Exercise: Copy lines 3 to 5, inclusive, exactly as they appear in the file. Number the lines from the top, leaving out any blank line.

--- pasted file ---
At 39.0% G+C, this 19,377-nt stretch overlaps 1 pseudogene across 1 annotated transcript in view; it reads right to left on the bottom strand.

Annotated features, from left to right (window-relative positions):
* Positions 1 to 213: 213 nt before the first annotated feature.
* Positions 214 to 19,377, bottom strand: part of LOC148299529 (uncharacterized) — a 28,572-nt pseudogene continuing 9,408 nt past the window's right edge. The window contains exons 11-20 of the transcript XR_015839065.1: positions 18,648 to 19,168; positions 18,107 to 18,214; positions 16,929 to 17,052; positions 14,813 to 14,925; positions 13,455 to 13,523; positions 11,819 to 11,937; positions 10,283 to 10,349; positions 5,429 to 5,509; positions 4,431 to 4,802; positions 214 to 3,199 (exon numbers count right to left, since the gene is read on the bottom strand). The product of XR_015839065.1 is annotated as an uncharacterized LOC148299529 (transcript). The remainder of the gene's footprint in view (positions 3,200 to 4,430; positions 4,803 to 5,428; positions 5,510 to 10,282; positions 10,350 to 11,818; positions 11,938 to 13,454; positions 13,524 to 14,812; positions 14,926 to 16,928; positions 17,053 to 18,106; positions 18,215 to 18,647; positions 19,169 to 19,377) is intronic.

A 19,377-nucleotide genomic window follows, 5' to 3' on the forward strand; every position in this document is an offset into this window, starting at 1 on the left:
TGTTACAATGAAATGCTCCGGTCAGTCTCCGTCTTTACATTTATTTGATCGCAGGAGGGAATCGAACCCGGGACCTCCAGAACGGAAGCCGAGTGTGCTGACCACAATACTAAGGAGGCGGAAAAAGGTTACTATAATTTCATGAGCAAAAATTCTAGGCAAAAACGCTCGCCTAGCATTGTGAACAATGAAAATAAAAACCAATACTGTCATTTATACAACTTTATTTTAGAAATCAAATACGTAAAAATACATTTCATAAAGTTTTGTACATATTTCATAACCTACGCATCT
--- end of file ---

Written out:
* Positions 1 to 213: 213 nt before the first annotated feature.
* Positions 214 to 19,377, bottom strand: part of LOC148299529 (uncharacterized) — a 28,572-nt pseudogene continuing 9,408 nt past the window's right edge. The window contains exons 11-20 of the transcript XR_015839065.1: positions 18,648 to 19,168; positions 18,107 to 18,214; positions 16,929 to 17,052; positions 14,813 to 14,925; positions 13,455 to 13,523; positions 11,819 to 11,937; positions 10,283 to 10,349; positions 5,429 to 5,509; positions 4,431 to 4,802; positions 214 to 3,199 (exon numbers count right to left, since the gene is read on the bottom strand). The product of XR_015839065.1 is annotated as an uncharacterized LOC148299529 (transcript). The remainder of the gene's footprint in view (positions 3,200 to 4,430; positions 4,803 to 5,428; positions 5,510 to 10,282; positions 10,350 to 11,818; positions 11,938 to 13,454; positions 13,524 to 14,812; positions 14,926 to 16,928; positions 17,053 to 18,106; positions 18,215 to 18,647; positions 19,169 to 19,377) is intronic.

A 19,377-nucleotide genomic window follows, 5' to 3' on the forward strand; every position in this document is an offset into this window, starting at 1 on the left: